The Scoop on Home Price Appreciation

John Smith
January 1, 2023
5 min read

The last economic reports of 2021 showed that home prices continue to rise, while jobless claims reflect healthy, pre-pandemic levels.

What’s Really Going on With Home Price Appreciation?

Case Shiller Home Price Index October 2021

The Case-Shiller Home Price Index, which is considered the “gold standard” for appreciation, showed home prices rose 0.8% in October and 19.1% year over year. This annual reading was slightly lower than the 19.7% rise reported for September.

So, why are the year over year appreciation figures declining? Does this mean home prices are moving lower?

The pace of appreciation month over month is decelerating, but we are still seeing home price gains. For example, in October 2020 home prices rose 1.51% while in October 2021 they rose 0.8%. Because the data for October 2021 shows a slower pace of appreciation then what was reported for October 2020, the year over year figure declined. But home prices are still rising.

The top three performing cities were Phoenix (+32%), Tampa (+28%) and Miami (+26%). Even the three worst-performing cities, including Chicago, Minneapolis, and Washington, saw 11.5% to 12% gains.

FHFA House Price Index October 2021

The Federal Housing Finance Agency (FHFA) released their House Price Index, which measures home price appreciation on single-family homes with conforming loan amounts.

While you can have a million-dollar home with a conforming loan amount, the report most likely represents lower-priced homes, where supply has been tight and demand strong.

Home prices rose 1.1% in October and were up 17.4% year over year. This is down from the 17.7% year over year reading reported for September.




Pending Home Sales Decline in November

Pending Home Sales November 2021

Pending Home Sales, which measures signed contracts on existing homes, fell 2.2% in November, which was short of the 0.5% expected increase. Sales are now down 2.7% year over year but are still quite strong when considering the lack of inventory and tough comparisons to last year due to the pandemic.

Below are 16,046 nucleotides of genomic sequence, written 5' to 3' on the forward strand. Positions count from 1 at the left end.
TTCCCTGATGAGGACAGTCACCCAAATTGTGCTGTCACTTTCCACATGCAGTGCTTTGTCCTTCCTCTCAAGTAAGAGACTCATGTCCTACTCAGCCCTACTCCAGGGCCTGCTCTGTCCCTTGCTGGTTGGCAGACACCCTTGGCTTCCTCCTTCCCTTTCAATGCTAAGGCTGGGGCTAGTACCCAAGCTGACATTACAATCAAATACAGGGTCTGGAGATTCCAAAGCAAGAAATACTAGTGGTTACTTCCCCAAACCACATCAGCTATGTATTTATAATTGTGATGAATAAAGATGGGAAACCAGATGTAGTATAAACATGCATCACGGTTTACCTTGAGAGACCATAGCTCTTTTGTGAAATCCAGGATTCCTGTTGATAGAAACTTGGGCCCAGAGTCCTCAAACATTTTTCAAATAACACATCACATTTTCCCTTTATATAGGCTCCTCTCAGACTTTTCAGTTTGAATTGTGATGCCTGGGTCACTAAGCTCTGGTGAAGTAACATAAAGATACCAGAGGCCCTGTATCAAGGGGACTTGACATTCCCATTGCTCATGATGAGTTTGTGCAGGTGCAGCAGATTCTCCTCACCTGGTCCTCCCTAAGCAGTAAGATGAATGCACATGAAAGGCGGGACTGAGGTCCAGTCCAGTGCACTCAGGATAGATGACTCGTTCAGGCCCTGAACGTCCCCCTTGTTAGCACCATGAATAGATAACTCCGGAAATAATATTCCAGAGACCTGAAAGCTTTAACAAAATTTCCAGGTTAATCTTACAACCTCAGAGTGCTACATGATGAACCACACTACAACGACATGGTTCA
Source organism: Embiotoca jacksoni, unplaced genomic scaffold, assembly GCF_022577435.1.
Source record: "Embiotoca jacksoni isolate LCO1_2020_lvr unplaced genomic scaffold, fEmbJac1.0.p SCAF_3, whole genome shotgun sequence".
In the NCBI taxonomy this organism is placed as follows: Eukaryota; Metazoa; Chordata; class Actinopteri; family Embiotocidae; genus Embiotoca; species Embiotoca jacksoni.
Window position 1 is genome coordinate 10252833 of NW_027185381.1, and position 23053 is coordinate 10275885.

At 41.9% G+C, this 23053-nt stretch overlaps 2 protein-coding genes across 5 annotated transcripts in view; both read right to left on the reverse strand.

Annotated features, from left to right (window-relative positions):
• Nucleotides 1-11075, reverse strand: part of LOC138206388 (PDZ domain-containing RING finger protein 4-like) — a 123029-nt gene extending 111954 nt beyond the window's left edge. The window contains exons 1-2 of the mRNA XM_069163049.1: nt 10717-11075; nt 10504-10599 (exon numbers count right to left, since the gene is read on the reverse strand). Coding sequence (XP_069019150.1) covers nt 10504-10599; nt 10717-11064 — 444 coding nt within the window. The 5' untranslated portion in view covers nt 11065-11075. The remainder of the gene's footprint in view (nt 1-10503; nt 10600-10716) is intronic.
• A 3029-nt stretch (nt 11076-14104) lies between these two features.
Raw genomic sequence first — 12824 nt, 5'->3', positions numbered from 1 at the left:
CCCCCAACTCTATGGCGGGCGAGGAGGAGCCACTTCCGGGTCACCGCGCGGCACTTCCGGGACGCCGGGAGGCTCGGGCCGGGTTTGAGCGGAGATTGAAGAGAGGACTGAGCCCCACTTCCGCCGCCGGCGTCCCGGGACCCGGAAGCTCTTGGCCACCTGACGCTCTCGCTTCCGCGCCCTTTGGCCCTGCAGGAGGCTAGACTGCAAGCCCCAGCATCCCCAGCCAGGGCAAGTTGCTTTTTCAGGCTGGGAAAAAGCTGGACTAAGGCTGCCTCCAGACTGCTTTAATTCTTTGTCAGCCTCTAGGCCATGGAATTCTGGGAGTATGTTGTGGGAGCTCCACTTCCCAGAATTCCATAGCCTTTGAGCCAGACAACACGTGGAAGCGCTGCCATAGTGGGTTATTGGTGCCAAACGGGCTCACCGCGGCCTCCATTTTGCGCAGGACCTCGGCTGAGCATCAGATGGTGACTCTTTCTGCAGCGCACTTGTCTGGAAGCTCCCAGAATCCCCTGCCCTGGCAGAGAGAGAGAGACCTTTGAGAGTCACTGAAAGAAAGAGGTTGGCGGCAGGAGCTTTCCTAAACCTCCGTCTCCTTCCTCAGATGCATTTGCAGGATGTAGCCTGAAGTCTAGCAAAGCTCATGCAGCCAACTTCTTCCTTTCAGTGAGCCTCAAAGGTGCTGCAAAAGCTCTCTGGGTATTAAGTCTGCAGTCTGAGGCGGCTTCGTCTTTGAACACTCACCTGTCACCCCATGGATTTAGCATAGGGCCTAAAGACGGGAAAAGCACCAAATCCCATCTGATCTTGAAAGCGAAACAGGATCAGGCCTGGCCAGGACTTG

Lawrence Yun, chief economist for the National Association of Realtors, said, “There was less pending home sales action this time around, which I would ascribe to low housing supply, but also to buyers being hesitant about home prices.” He added, “While I expect neither a price reduction, nor another year of record-pace price gains, the market will see more inventory in 2022 and that will help some consumers with affordability.”

Yun also noted that housing demand remains high, and that homes placed on the market for sale go from “listed status” to “under contract” in approximately 18 days.

Initial Jobless Claims Near 52-Year Low

Jobless Claims Week Ending 12/25/21

The number of people filing for unemployment benefits for the first time fell by 8,000 in the latest week, as Initial Jobless Claims were reported at 198,000.

Remember that since this reading reflects the pace of firings and people filing for benefits, the lower the number the better.

Continuing Claims, which measures individuals who continue to receive benefits, decreased 140,000 to 1.716 million, once again reaching a pandemic-era low.

There are now 2.177 million people in total receiving benefits, which is a healthy number and in stark contrast to the 20 million plus seen last year. It also reflects that employers are having a hard time finding new workers and are reducing their pace of firings.


And of Note

Investors were closely watching two auctions for the level of demand. Tuesday’s 5-Year Treasury Note auction was met with above average demand. The bid to cover of 2.41 was higher than the one-year average of 2.37. Direct and indirect bidders took 80% of the auction compared to 76% in the previous 12.

However, Wednesday’s 7-Year Note auction was met with below average demand. The bid to cover of 2.21 was lower than the 1-year average of 2.29. Direct and indirect bidders took 78.8% of the auction compared to 78.1% in the previous 12.

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